WORDS: Laura McCarthy
Coming straight into the scene with optimistic sounds and good dynamics, this is a strange fusion of music many might not have heard in a while. High praise off the bat for vocalist Margarita for bringing something of the deeper, grounded vocals of THE RUNAWAYS, and HOLE.
An Apology feels something between hard and heavy, which is never a bad thing, and leaves the room for you to revisit the track and try to figure out exactly where you want to compartmentalise this song. A promising start. Here we move into Selfish Burn. There is nothing hugely original here, the beat is nice and the guitar work solid, but there’s no hook that draws you in in either verse or chorus. Very much a track that might grow, it’s not unpleasant to listen to and is over quicker than you would like.
Yellow and Bliss falls into the same trap as the track previously, passing off the same beat and sensibility as before as new. However, there is some lovely vocal layering. This band hinges on the strength of Margarita’s vocals, though perhaps the lyrical material could be stronger in parts. However, this is a good song and still worth listening, and easy to see why the band are releasing this as the second single. Things change up a bit towards the end of the song, with some unusual effects through the guitar work, which goes to its merit. Bopping around the corner is next track Nothing New, which is once again a big hitting pop punk style track that has some nice riffs, but that is otherwise a little hit and miss. In much the same way Shatter has a good, positive feeling when you listen. Some of these songs feel a little aged, in regards to their sound, but it’s a sound from a time many member as being full of good, uplifting bands and easy going sensibilities. Cool is actually very honest, opening in mellowed acoustics and lighter vocals before springing into the more punk filled vibes we are fast becoming used to on this album.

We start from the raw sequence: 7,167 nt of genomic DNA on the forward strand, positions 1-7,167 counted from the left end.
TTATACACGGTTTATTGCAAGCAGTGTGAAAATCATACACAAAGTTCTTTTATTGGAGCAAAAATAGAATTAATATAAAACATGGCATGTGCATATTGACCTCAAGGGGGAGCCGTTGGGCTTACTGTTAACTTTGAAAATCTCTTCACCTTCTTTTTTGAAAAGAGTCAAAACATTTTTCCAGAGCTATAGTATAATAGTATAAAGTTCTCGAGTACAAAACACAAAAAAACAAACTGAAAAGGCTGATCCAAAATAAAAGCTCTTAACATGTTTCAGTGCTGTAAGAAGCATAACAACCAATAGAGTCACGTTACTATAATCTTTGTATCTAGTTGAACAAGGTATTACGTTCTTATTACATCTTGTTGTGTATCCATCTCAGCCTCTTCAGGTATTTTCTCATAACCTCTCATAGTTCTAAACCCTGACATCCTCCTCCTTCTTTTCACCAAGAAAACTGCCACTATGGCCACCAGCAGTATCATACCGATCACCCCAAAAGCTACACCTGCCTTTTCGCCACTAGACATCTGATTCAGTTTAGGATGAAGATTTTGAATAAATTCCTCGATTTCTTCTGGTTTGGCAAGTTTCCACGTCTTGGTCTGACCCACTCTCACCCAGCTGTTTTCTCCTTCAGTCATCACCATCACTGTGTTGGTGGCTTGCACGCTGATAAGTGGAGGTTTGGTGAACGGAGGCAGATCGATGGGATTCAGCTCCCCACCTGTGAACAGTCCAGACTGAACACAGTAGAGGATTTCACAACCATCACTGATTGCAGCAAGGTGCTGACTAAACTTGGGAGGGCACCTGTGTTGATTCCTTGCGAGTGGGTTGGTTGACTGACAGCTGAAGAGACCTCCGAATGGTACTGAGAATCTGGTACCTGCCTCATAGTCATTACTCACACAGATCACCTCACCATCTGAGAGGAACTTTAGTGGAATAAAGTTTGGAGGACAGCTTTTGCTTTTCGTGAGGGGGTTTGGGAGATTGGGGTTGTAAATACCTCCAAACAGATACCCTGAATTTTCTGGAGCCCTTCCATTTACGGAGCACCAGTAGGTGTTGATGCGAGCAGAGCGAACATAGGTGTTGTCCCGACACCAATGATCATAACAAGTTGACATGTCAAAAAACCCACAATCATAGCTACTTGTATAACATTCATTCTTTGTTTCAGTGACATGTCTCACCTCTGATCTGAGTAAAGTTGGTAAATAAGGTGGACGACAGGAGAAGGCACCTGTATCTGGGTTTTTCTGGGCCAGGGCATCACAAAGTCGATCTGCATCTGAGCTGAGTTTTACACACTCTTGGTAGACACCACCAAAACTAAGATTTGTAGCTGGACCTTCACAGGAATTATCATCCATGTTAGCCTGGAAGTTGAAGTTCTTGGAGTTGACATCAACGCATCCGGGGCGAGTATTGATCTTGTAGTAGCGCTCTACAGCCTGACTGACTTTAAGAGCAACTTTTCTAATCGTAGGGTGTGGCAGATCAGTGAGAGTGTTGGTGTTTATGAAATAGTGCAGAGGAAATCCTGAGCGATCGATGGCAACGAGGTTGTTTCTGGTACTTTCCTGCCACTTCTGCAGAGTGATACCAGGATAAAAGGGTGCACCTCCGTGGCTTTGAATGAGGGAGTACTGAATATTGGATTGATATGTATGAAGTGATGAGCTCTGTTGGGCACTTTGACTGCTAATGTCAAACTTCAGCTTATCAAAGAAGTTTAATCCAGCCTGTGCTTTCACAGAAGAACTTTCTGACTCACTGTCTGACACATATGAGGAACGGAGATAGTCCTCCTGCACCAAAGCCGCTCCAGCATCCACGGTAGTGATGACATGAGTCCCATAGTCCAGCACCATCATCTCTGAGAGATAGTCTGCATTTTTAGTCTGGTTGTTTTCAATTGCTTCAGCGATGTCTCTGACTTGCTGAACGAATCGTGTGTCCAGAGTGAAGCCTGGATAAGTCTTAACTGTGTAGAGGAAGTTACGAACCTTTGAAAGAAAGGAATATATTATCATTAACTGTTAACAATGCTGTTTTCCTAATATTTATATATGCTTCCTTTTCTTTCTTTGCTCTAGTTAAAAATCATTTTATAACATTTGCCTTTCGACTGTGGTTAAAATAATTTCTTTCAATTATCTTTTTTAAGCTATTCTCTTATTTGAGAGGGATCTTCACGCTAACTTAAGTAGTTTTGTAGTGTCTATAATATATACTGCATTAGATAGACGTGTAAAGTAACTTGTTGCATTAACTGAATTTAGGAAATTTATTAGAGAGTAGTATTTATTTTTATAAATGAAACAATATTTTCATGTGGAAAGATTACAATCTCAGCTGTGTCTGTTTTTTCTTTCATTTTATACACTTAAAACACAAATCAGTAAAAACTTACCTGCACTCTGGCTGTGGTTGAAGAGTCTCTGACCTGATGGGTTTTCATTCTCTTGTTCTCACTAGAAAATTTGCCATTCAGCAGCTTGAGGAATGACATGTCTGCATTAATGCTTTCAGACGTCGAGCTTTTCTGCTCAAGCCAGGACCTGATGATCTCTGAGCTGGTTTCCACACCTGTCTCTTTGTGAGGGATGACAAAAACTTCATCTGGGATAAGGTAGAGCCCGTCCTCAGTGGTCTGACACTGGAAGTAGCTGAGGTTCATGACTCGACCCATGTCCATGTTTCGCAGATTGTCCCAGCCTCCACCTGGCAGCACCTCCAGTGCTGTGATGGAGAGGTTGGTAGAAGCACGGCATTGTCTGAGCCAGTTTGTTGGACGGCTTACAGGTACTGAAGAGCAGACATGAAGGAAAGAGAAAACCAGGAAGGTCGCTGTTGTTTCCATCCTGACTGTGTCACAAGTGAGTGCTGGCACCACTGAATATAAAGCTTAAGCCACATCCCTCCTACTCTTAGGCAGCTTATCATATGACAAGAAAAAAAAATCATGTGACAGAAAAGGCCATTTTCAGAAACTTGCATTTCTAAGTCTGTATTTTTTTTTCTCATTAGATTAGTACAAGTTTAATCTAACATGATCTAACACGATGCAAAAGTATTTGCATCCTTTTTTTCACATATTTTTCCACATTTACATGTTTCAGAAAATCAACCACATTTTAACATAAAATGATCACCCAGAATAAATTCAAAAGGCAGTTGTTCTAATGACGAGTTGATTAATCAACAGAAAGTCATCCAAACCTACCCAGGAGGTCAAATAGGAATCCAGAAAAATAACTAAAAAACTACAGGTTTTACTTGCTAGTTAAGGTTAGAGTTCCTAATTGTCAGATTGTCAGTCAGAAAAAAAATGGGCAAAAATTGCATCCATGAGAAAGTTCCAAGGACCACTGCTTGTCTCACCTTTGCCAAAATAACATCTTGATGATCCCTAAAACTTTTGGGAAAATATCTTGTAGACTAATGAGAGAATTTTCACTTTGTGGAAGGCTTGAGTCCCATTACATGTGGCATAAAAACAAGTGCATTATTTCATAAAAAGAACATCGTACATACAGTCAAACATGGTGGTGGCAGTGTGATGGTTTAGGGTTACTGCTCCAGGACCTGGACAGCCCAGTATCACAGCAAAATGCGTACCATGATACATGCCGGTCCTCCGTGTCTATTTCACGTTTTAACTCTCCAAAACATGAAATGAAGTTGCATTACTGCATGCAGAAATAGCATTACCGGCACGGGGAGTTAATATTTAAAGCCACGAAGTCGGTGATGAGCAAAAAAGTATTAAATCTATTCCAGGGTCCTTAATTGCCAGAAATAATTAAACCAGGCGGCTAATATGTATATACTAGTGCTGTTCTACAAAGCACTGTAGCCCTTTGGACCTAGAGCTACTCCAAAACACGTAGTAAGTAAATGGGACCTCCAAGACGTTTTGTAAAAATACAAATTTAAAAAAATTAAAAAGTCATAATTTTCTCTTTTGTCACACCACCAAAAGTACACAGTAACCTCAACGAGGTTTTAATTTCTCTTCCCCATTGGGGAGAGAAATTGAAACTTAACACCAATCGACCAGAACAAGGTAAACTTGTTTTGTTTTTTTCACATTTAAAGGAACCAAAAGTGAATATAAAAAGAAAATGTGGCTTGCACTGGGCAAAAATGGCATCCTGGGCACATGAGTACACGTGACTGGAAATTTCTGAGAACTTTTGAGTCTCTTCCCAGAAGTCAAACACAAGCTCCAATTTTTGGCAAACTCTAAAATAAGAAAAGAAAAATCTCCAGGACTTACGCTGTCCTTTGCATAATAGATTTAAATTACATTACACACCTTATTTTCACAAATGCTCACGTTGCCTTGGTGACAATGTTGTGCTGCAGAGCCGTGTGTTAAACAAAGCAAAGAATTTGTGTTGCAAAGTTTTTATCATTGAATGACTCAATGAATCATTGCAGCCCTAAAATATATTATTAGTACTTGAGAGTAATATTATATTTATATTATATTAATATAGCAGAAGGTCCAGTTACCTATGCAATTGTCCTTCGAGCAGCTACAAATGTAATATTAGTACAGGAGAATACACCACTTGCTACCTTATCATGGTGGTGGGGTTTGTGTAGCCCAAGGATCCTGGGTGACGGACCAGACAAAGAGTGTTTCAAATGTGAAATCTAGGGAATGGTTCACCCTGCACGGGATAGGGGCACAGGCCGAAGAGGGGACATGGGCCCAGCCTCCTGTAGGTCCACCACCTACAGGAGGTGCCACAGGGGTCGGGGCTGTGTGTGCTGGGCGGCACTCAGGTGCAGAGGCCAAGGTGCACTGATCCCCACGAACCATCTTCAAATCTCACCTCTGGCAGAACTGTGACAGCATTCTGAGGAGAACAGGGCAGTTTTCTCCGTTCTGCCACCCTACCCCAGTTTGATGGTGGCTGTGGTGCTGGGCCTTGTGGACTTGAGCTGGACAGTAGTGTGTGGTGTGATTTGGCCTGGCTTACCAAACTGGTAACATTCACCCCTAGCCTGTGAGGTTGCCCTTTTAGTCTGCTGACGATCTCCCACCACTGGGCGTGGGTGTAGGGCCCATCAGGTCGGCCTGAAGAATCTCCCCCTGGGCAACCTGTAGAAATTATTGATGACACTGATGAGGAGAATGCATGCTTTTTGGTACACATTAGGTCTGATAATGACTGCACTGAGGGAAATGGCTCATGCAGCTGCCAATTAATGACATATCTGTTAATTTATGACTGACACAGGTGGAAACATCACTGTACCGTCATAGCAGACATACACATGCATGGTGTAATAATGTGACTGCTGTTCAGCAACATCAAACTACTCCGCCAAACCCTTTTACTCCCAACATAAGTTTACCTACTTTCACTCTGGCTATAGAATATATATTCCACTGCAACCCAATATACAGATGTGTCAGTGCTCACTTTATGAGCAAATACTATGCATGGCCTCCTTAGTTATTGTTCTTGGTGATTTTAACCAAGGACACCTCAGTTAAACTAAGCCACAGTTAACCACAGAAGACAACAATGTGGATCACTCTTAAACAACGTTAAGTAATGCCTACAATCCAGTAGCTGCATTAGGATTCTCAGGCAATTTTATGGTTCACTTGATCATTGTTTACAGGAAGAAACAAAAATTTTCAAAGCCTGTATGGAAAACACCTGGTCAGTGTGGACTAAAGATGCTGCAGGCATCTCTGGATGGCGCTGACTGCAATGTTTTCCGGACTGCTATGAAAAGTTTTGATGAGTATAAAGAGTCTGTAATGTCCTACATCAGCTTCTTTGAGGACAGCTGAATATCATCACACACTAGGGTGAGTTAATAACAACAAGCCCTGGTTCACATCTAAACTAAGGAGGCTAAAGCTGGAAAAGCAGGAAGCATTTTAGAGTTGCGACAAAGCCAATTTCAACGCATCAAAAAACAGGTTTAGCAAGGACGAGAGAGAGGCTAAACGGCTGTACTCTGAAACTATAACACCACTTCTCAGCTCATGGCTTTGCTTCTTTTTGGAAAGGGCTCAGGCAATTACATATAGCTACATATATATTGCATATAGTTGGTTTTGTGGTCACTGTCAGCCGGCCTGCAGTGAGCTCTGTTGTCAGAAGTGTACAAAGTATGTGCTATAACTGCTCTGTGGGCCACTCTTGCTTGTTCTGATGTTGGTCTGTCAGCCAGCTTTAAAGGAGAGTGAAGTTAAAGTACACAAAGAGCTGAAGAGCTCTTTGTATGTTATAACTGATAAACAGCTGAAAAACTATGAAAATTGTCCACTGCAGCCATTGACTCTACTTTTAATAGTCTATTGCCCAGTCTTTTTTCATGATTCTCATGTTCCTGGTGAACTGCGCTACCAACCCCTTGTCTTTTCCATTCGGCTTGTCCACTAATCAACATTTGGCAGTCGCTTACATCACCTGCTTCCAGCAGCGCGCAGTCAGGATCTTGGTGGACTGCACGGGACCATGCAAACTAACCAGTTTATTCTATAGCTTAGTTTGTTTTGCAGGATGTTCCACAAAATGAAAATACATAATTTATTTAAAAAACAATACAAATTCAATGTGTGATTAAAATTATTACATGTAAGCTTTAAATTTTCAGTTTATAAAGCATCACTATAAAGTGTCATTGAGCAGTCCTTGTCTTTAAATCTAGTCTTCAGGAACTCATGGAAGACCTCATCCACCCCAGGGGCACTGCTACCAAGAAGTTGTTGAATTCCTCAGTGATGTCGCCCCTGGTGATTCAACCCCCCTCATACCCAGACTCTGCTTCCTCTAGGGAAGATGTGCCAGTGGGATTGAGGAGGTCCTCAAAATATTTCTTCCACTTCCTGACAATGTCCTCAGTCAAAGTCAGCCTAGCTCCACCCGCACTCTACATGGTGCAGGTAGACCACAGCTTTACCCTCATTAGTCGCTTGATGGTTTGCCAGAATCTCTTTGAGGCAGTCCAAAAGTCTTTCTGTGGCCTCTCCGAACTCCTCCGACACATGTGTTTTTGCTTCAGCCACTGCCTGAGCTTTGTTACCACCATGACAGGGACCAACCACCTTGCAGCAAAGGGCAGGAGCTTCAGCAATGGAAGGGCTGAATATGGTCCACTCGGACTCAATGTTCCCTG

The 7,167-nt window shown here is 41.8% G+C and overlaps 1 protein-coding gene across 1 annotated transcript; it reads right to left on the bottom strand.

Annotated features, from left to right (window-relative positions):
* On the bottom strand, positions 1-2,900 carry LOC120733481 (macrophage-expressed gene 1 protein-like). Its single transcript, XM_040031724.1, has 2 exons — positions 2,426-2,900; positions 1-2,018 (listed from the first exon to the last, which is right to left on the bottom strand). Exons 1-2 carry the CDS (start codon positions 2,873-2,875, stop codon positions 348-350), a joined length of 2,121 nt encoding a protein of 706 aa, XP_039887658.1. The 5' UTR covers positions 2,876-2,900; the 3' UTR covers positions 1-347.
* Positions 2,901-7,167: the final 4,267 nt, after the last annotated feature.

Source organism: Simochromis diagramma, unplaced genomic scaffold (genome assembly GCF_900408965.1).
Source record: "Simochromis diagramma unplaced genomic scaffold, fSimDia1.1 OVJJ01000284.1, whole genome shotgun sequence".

Things get a little more heated with Keep Running Back To Me, the energy is up and the track has, dare I say it, a sexy, edgy overtone. It’s a lot of fun and one that will have many a girl in the crowd at local gigs writhing and thrashing like some little minx. A little less happy go lucky, this track is still lots of fun, but pulls influence from the harder side of rock and punk culture. Live Forever, is once again a track filled with soaring vocals, pleasant drum beats and some understated guitar work. Nothing too complicated, but that is not what this band seems to be about. It’s fun, poppy, playful music. While it might be suited to a more youthful audience. Unfortunately Fake Love is a little too juvenile in its subject matter to add much more to the record at this point. Streets Full of You is another stripped down, slower, and more emotionally open track. The relatability of this band depends on whether you fall into the sentimental or the enthusiastic side of the pop punk listenership, and while it’s all very much a whirlwind of power chords, frantic 4/4 drums and wailing vocals, this is a solid effort.
A record made for the soul purpose of having a good time, this is one to check out if you feel nostalgic for a time when everyone wore flannel shirts and had very floppy hair. It’s an album with pop punk sensibilities that many of fans of WEEZER and PARAMORE of old will appreciate.
The Parts We Save is out March 4th 2016